In recent projection exposure apparatuses for the manufacture of semiconductor devices, enlargement of integration of VLSI has required a higher image uniformness over the whole surface being illuminated, than required before. In order to meet this, the illumination optical system should provide uniformness of illuminance upon the surface to be illuminated as well as uniformness, over the whole surface to be illuminated, in size of secondary light sources as can be observed from various points on the surface being illuminated.

Here, if the numerical aperture of an illumination optical system is NAil and the numerical aperture of a projection optical system is NApo, the secondary light sources (effective light sources) can be expressed by a value:

σ=NA il /NA po

For example, in accordance with results of experiments made to a projection exposure apparatus under the condition that the wavelength is 248 nm and the image side numerical aperture NA is 0.6, it has been found that, when σ changes by 0.1, the linewidth of an isolated line of 0.3 micron linewidth changes by about 20 nm. From the uniformness of linewidth within the picture field as currently being required, the effect of a secondary light source (σ) difference in the surface to be illuminated, upon the linewidth, should be kept low of about 5 nm or less. In order to attain this, if the largest diameter of those of the secondary light sources observed at various points on the surface being illuminated, which can be regarded as having the same intensity ratio, is denoted by σmax while the smallest diameter thereof is denoted by σmin, preferably the balance difference of σmax and σmin should be not greater than 3%, at the maximum.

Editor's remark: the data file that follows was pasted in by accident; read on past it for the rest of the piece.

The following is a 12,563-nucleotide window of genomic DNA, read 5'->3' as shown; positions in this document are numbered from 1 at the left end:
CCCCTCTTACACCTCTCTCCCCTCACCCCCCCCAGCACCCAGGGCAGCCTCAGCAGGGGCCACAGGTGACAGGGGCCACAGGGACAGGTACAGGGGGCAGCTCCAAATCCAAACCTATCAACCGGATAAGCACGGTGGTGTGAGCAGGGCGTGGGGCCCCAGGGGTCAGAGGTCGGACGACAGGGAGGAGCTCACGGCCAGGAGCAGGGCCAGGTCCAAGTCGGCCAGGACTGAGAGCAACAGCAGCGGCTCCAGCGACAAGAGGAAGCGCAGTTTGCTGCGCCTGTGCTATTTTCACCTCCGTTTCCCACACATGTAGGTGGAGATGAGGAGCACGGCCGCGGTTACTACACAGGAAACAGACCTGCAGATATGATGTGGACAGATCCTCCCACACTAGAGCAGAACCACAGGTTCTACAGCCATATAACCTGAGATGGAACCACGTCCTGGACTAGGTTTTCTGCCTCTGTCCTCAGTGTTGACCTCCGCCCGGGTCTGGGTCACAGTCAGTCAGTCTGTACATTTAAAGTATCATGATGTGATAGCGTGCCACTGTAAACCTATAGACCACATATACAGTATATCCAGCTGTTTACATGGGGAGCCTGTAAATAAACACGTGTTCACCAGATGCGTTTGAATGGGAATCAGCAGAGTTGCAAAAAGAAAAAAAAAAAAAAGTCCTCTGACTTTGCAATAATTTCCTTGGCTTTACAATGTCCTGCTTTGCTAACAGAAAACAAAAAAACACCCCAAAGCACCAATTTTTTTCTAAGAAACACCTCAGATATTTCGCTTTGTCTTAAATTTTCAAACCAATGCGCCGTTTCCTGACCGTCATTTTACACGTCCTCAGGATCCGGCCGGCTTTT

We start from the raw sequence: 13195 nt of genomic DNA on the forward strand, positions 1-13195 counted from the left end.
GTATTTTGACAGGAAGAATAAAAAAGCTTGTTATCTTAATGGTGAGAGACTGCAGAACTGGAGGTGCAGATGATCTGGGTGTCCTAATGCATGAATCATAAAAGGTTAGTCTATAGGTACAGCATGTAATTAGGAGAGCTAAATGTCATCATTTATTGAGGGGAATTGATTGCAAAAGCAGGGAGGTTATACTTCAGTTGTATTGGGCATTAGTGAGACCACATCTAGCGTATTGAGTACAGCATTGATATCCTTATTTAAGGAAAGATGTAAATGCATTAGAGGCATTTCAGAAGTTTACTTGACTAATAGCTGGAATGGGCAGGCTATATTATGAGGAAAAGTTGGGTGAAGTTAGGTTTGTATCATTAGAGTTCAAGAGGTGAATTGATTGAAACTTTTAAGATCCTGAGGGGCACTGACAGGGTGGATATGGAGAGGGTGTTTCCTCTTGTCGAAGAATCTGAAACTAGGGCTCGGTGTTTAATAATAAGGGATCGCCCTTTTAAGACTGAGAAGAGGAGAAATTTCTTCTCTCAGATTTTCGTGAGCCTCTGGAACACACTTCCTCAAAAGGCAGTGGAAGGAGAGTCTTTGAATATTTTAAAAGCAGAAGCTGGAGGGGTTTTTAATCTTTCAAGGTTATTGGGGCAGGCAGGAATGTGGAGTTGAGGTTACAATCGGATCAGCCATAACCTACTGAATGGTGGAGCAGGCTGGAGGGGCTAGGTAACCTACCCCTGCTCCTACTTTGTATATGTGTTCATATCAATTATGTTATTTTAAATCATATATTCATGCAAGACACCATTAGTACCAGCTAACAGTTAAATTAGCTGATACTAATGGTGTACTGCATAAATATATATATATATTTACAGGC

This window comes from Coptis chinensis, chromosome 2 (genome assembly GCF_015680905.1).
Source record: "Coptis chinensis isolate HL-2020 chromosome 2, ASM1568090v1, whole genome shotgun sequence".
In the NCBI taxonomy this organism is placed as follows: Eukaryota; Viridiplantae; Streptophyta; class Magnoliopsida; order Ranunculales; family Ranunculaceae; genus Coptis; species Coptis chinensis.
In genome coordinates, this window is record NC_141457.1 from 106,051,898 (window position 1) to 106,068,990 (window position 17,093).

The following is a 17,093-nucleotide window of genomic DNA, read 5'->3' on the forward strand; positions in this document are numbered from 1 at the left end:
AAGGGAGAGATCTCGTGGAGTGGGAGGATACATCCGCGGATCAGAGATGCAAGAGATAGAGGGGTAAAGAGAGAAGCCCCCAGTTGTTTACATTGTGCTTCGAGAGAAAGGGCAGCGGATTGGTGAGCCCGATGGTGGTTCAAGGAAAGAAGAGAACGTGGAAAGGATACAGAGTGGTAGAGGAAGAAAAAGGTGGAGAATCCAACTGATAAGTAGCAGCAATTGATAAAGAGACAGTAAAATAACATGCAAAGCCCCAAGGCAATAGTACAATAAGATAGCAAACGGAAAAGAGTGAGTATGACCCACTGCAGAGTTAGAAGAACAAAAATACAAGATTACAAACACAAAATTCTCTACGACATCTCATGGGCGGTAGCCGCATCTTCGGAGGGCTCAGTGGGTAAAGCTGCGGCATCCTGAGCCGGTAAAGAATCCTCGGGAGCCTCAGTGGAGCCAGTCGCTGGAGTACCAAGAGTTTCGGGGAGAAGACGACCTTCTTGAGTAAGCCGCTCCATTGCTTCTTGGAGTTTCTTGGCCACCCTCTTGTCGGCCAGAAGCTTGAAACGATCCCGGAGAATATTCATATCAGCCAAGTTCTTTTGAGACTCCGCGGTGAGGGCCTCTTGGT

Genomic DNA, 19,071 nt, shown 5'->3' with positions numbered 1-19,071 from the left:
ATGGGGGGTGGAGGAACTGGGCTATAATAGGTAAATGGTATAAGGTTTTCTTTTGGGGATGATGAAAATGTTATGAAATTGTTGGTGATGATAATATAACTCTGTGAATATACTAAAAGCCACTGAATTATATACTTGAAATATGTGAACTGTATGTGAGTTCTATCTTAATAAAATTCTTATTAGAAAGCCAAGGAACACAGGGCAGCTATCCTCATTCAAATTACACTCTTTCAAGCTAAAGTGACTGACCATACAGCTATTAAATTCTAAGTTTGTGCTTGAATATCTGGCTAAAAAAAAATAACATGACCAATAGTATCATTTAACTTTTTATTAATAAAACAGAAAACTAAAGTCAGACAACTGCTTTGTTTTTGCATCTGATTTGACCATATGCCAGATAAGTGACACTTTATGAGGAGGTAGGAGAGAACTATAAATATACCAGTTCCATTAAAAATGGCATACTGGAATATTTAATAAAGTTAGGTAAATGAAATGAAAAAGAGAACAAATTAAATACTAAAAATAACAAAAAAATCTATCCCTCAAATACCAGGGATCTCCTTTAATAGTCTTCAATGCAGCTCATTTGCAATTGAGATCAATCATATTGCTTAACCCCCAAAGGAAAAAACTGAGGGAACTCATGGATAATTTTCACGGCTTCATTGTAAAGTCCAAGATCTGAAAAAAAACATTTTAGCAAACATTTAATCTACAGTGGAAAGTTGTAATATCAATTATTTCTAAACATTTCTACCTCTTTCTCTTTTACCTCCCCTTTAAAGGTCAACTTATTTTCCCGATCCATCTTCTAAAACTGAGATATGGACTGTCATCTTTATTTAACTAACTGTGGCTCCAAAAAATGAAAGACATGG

However, with illumination optical systems conventionally used in projection exposure apparatuses, it is difficult to satisfy both the uniformness of illuminance and the uniformness of illumination numerical aperture, upon the surface being illuminated.

SUMMARY OF THE INVENTION

It is an object of the present invention to provide an illumination optical system and/or a projection exposure apparatus by which both the uniformness of illuminance and the uniformness of illumination numerical aperture, upon the surface being illuminated, can be improved.

In accordance with a first aspect of the present invention, there is provided an illumination optical system, comprising: secondary light source forming means for forming secondary light sources by use of light from a light source; and optical means for illuminating a surface to be illuminated, with light from the secondary light sources; wherein the secondary light sources as seen from points on the surface illuminated have substantially the same numerical aperture and wherein illuminance on the surface illuminated is substantially uniform.

In accordance with a second aspect of the present invention, there is provided an illumination optical system, comprising: secondary light source forming means for forming secondary light sources by use of light from a light source; optical means for illuminating a surface to be illuminated, with light from the secondary light sources, wherein said optical means is arranged to assure that the secondary light sources as seen from points on the surface illuminated have substantially the same numerical aperture; and illuminance uniforming means effective to make the illuminance on the surface illuminated uniform.

In accordance with a third aspect of the present invention, there is provided an illumination optical system, comprising: a fly's eye lens for forming secondary light sources by use of light from a light source, and optical means for illuminating a surface to be illuminated, with light from the secondary light sources, wherein said fly's eye lens has a plurality of small lens elements each comprising an aspherical surface lens.